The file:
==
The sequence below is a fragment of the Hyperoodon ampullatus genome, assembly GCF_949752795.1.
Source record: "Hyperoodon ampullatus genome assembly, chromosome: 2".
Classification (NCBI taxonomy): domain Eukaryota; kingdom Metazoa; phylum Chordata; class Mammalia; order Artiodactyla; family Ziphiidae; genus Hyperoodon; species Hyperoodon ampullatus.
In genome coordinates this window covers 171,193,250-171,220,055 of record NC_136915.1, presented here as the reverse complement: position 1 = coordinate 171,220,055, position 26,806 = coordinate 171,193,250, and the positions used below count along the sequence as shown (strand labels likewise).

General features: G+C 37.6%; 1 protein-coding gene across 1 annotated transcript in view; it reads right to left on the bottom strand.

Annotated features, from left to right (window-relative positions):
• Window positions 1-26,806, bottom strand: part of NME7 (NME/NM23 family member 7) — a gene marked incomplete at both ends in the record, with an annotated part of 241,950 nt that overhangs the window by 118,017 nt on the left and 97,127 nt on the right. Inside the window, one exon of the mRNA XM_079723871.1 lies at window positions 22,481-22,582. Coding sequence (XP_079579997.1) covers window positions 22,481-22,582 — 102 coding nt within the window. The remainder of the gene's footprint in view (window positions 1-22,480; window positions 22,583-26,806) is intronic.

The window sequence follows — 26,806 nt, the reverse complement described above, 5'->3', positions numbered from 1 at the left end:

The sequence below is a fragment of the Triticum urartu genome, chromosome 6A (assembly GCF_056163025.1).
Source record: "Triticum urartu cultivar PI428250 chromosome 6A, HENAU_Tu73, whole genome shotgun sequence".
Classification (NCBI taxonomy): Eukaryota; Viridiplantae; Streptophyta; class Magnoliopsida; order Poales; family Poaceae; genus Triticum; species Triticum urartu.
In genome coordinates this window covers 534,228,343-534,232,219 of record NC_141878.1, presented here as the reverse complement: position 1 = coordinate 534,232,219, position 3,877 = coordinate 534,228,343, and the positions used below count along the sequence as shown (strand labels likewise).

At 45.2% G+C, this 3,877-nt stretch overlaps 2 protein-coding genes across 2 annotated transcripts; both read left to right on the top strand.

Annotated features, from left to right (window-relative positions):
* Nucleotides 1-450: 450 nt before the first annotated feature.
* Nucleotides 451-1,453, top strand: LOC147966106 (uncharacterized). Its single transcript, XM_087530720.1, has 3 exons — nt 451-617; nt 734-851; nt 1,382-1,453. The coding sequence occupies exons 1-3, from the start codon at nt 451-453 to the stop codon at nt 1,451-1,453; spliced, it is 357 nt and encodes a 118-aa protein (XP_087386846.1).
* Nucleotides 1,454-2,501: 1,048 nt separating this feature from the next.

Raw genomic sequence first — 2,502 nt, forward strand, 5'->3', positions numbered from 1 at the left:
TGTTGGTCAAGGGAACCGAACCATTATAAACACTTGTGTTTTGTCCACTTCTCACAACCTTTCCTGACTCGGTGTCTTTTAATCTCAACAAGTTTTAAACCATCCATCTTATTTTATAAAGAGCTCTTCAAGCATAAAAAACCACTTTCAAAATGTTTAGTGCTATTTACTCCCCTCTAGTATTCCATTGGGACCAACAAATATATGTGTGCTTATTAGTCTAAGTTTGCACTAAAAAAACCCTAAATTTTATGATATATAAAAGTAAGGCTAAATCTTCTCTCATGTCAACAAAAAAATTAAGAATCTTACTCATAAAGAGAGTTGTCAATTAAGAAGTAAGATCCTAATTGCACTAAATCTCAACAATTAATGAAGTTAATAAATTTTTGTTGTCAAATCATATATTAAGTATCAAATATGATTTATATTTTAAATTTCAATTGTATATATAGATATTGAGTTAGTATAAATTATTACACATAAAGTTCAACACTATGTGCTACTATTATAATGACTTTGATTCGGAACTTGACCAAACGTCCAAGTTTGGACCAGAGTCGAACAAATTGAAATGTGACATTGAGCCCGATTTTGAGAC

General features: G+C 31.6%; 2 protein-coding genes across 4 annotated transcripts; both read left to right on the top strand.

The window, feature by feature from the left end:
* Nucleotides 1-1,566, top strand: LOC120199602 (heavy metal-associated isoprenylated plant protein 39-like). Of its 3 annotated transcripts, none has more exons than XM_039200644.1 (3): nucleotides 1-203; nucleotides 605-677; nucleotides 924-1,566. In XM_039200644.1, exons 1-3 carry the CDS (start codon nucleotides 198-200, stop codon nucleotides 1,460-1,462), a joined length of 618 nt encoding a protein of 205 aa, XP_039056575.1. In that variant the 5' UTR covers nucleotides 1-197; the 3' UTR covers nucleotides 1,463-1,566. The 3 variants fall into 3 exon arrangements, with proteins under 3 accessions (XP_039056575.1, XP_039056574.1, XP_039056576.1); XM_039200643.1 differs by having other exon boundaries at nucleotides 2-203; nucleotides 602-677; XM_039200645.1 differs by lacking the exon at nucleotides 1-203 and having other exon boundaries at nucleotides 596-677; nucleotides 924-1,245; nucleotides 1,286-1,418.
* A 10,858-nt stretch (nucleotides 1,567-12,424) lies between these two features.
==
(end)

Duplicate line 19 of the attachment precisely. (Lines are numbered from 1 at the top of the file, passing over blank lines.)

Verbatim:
TGTTGGTCAAGGGAACCGAACCATTATAAACACTTGTGTTTTGTCCACTTCTCACAACCTTTCCTGACTCGGTGTCTTTTAATCTCAACAAGTTTTAAACCATCCATCTTATTTTATAAAGAGCTCTTCAAGCATAAAAAACCACTTTCAAAATGTTTAGTGCTATTTACTCCCCTCTAGTATTCCATTGGGACCAACAAATATATGTGTGCTTATTAGTCTAAGTTTGCACTAAAAAAACCCTAAATTTTATGATATATAAAAGTAAGGCTAAATCTTCTCTCATGTCAACAAAAAAATTAAGAATCTTACTCATAAAGAGAGTTGTCAATTAAGAAGTAAGATCCTAATTGCACTAAATCTCAACAATTAATGAAGTTAATAAATTTTTGTTGTCAAATCATATATTAAGTATCAAATATGATTTATATTTTAAATTTCAATTGTATATATAGATATTGAGTTAGTATAAATTATTACACATAAAGTTCAACACTATGTGCTACTATTATAATGACTTTGATTCGGAACTTGACCAAACGTCCAAGTTTGGACCAGAGTCGAACAAATTGAAATGTGACATTGAGCCCGATTTTGAGAC